Series and parallel circuits
Components of an
A circuit composed solely of components connected in series is known as a series circuit; likewise, one connected completely in parallel is known as a parallel circuit.
In a series circuit, the current through each of the components is the same, and the
Consider a very simple circuit consisting of four light bulbs and one 6 V
In a series circuit, every device must function for the circuit to be complete. One bulb burning out in a series circuit breaks the circuit. In parallel circuits, each light bulb has its own circuit, so all but one light could be burned out, and the last one will still function.
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Series circuits are sometimes called current-coupled or
A series circuit's principle characteristic is that it has only one path in which its current can flow. Opening or breaking a series circuit at any point
In a series circuit, the current is the same for all of the elements.
The total resistance of resistors in series is equal to the sum of their individual resistances:
For a special case of two resistors in series, the total conductance is equal to:
However, in some situations it is difficult to prevent adjacent inductors from influencing each other, as the magnetic field of one device couples with the windings of its neighbours. This influence is defined by the mutual inductance M. For example, if two inductors are in series, there are two possible equivalent inductances depending on how the magnetic fields of both inductors influence each other.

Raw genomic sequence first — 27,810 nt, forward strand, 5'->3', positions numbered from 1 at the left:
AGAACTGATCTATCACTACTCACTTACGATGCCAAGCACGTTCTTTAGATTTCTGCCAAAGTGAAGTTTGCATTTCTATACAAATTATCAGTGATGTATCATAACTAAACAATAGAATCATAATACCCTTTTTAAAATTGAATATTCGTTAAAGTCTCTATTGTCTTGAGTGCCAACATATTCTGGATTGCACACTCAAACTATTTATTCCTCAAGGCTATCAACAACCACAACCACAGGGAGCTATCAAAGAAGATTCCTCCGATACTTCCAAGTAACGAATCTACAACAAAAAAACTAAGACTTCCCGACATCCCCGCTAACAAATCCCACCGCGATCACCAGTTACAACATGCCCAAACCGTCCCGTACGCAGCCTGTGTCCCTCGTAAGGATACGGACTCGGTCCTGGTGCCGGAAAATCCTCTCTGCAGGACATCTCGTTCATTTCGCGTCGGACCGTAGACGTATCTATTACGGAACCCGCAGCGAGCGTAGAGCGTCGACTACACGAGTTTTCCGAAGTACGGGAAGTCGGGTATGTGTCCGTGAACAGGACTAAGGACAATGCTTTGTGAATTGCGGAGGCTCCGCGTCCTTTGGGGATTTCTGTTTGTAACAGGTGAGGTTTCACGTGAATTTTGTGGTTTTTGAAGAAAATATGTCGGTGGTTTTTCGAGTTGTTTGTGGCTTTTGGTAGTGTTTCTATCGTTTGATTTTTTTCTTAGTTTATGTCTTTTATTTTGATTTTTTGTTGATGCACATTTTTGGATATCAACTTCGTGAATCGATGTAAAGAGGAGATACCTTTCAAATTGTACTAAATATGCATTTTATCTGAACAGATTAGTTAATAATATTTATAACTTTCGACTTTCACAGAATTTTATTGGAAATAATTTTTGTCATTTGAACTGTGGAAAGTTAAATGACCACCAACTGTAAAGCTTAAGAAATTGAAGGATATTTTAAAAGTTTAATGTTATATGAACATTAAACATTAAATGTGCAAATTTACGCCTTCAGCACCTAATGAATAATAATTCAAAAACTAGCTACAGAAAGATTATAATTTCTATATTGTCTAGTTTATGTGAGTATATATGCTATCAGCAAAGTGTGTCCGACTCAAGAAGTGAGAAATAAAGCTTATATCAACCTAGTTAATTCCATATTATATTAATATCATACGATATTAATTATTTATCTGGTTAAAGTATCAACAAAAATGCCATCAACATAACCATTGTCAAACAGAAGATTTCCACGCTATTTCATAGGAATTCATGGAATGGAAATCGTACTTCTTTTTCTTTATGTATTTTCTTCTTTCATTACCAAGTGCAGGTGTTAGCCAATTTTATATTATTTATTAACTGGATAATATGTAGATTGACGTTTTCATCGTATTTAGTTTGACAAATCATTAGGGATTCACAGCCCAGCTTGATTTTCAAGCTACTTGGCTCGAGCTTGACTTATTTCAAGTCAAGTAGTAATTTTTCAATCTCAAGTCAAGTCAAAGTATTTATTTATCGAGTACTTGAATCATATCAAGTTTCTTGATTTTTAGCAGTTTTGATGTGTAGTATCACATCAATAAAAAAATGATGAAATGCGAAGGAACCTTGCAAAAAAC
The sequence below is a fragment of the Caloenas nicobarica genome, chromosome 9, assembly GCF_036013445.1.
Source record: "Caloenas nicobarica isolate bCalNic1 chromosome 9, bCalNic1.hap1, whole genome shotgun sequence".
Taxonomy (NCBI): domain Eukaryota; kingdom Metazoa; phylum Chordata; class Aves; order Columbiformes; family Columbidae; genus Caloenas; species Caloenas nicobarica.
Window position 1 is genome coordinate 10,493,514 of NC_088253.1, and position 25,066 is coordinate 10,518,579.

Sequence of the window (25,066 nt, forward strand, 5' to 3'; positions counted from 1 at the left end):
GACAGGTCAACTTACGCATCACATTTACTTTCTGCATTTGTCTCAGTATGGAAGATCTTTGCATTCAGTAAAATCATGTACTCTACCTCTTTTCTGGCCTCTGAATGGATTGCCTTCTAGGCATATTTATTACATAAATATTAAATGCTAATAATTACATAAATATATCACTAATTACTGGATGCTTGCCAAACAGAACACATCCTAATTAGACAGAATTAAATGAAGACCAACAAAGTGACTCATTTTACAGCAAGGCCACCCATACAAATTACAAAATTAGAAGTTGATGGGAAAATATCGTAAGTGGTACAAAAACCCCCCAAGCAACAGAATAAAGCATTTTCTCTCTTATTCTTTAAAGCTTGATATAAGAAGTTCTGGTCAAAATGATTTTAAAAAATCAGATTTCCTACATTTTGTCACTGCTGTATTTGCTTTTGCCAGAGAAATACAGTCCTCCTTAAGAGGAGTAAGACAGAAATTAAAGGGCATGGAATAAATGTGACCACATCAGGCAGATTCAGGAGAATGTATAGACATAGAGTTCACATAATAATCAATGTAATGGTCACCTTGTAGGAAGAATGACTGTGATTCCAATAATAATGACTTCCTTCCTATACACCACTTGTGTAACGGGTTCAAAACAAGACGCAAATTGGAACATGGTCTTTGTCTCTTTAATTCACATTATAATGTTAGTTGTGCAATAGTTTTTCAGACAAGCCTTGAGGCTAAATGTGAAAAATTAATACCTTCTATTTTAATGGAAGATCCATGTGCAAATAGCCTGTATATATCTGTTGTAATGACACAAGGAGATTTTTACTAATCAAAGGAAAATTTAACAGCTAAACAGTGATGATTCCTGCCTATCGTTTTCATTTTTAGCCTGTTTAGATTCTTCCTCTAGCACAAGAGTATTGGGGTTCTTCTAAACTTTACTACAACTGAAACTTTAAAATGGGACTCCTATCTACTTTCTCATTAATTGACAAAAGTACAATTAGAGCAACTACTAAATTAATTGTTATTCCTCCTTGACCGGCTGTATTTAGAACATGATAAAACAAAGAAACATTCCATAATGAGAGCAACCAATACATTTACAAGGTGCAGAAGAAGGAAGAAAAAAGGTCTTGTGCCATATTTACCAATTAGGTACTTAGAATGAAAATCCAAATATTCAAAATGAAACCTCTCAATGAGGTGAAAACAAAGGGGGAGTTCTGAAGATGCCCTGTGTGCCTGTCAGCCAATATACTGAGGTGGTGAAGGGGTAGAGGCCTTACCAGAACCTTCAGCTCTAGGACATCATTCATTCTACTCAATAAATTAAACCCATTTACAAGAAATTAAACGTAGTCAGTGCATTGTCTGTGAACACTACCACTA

When there are more than two inductors, the mutual inductance between each of them and the way the coils influence each other complicates the calculation. For a larger number of coils the total combined inductance is given by the sum of all mutual inductances between the various coils including the mutual inductance of each given coil with itself, which we term self-inductance or simply inductance. For three coils, there are six mutual inductances , , and , and . There are also the three self-inductances of the three coils: , and .
By reciprocity = so that the last two groups can be combined. The first three terms represent the sum of the self-inductances of the various coils. The formula is easily extended to any number of series coils with mutual coupling. The method can be used to find the self-inductance of large coils of wire of any cross-sectional shape by computing the sum of the mutual inductance of each turn of wire in the coil with every other turn since in such a coil all turns are in series.
In a series circuit the voltage is addition of all the voltage elements.